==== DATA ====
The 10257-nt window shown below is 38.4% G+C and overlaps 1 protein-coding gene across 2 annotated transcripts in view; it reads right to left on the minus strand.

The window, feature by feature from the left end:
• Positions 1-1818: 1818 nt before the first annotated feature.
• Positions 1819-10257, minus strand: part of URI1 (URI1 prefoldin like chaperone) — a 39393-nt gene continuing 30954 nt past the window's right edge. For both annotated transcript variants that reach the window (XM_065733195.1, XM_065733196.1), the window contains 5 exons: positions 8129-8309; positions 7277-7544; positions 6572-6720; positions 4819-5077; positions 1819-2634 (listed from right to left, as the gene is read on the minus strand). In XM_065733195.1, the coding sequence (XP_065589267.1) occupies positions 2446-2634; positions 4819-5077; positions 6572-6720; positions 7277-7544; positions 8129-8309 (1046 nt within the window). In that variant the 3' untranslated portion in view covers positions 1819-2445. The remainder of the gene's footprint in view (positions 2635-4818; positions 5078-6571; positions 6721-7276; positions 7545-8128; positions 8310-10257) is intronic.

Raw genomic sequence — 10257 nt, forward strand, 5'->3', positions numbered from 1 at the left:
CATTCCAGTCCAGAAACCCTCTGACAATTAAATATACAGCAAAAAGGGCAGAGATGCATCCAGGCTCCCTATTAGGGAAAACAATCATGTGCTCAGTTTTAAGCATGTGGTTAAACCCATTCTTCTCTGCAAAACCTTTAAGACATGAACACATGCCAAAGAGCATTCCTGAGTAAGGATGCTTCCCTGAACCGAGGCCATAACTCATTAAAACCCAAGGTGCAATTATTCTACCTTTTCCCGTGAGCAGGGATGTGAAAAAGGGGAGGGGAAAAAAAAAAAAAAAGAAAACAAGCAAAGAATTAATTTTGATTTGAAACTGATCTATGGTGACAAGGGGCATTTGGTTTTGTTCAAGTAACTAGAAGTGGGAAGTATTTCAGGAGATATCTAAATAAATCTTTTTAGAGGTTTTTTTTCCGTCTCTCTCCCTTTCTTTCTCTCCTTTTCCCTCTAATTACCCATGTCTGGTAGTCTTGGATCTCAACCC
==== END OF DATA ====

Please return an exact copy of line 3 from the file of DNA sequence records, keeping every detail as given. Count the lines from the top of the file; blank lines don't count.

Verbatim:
• Positions 1-1818: 1818 nt before the first annotated feature.